Displaying 1 to 10 from 10 results

random_compat - PHP 5.x support for random_bytes() and random_int()

  •    PHP

PHP 5.x polyfill for random_bytes() and random_int() created and maintained by Paragon Initiative Enterprises. Although this library should function in earlier versions of PHP, we will only consider issues relevant to supported PHP versions. If you are using an unsupported version of PHP, please upgrade as soon as possible.

airship - Secure Content Management for the Modern Web - "The sky is only the beginning"

  •    PHP

The sky is only the beginning. CMS Airship is a secure-by-default content management system, blog engine, and application development framework written for PHP 7.2 and above.

csp-builder - Build Content-Security-Policy headers from a JSON file (or build them programmatically)

  •    PHP

Easily integrate Content-Security-Policy headers into your web application, either from a JSON configuration file, or programatically. CSP Builder was created by Paragon Initiative Enterprises as part of our effort to encourage better application security practices.




easydb - Easy-to-use PDO wrapper for PHP projects.

  •    PHP

PDO lacks brevity and simplicity; EasyDB makes separating data from instructions easy (and aesthetically pleasing). EasyDB was created by Paragon Initiative Enterprises as part of our effort to encourage better application security practices.

Alpine - An opinionated scaffolding framework that jumpstarts Java projects with an API-first design, secure defaults, and minimal dependencies

  •    Java

An opinionated scaffolding library that jump-starts Java projects with an API-first design, secure defaults, and minimal dependencies. Alpine provides the basis for quickly developing a 'Thin Server Architecture'. This type of architecture shifts the role of webapps to being API providers with little or no responsibility for server-side HTML rendering. This type of architecture is perfect for client-side rendered webapps that rely heavily on JSON, for Single Page Applications (SPA), and to power back-ends that drive mobile applications.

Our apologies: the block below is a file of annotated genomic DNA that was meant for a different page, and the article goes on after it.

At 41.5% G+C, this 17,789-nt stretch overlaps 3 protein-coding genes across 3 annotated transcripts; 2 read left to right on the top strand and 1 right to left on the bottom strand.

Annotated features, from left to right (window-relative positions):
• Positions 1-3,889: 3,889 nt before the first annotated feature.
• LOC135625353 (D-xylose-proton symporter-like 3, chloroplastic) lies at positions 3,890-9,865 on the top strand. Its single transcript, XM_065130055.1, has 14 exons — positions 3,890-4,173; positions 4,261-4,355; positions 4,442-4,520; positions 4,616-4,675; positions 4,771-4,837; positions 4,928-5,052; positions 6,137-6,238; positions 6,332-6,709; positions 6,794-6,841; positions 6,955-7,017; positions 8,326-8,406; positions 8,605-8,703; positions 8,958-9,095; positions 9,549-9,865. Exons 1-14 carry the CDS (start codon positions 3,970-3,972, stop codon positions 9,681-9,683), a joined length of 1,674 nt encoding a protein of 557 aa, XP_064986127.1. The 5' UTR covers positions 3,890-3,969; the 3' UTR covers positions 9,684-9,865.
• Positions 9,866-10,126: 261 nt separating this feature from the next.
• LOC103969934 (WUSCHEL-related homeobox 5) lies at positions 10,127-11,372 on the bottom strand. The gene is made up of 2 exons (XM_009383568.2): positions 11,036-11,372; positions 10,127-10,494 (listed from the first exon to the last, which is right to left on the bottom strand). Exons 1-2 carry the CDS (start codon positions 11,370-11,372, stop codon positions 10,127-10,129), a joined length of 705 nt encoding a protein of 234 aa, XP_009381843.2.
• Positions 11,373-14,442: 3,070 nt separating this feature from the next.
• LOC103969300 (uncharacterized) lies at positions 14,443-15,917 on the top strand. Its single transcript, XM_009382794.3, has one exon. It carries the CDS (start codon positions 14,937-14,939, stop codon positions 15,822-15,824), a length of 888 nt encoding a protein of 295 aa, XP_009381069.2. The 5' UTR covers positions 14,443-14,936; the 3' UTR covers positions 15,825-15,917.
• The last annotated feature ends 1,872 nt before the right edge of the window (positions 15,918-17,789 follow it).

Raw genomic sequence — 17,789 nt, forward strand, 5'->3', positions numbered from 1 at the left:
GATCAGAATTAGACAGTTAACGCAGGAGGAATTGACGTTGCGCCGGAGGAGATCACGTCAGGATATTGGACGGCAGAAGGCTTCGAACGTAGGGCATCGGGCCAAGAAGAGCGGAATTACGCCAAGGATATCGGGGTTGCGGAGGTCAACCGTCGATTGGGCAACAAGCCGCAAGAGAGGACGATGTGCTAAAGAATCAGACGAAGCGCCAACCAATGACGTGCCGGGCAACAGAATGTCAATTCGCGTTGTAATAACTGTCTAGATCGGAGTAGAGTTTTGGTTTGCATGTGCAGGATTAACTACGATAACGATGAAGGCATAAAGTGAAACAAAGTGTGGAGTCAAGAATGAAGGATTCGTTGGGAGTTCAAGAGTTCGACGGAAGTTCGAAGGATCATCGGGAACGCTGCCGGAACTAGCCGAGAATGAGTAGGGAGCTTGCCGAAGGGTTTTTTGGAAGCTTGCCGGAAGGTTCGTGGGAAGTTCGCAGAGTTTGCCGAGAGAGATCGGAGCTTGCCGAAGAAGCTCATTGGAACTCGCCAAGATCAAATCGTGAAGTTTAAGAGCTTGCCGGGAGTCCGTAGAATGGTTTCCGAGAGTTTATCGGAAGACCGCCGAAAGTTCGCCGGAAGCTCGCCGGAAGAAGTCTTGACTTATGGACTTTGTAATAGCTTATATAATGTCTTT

System.Ben - Who says you can't be super fast and super secure

  •    Shell

The fastest code is the code that doesn't execute; so there is no code.


kes - KES is a simple, stateless and distributed key-management system

  •    Go

KES is a stateless and distributed key-management system for high-performance applications. We built KES as the bridge between modern applications - running as containers on Kubernetes - and centralized KMS solutions. Therefore, KES has been designed to be simple, scalable and secure by default. It has just a few knobs to tweak instead of a complex configuration and does not require a deep understanding of secure key-management or cryptography. We run a public KES server instance at https://play.min.io:7373 for you to experiment with. Just follow the steps below to get a first impression of how easy it is to use KES as a client. All you need is cURL.

git-simpleserver - Manage your own Git server from the command line

  •    Shell

Git Simple Server (abbreviated "git ss") makes it easy to manage your Git repos on your own server from the command line. It's super lightweight, secure and only requires a shell, git and ssh. It has an integrated user management, making it simple to manage read and write permissions on a per-user, per-repo basis. Normally when logging in into a remote server via ssh, you'll get an interactive shell (most likely a bash). That's where you type in your fancy commands. Linux lets you define a custom shell to use (see man chsh). Instead of bash, you can for example define any script (bash, sh, python, ..) as your shell. Upon successful login, this script is executed and can control which commands you are allowed to run and which not. If git-simpleserver is set up on your server and you successfully authenticated as user git using your ssh key, a special shell is launched. This shell only allows you to run a small number of commands, dedicated to managing your Git repos and Git users. Now you're logged in as user git, but how does git-simpleserver's user management work then? Well, that's another cool feature of OpenSSH: For each public key in authorized_keys you can define custom env vars which get set when this public key is used to log in. git-simpleserver connects a GIT_USER environment variable to each public key. Think of GIT_USER as a virtual user name, similar, but still different to the ssh user (git). Using GIT_USER we know who has logged in and can restrict read and write permissions. No one can access your repos, unless you explicitly granted permissions to that person via git ss user add or the .ssh/authorized_keys file.






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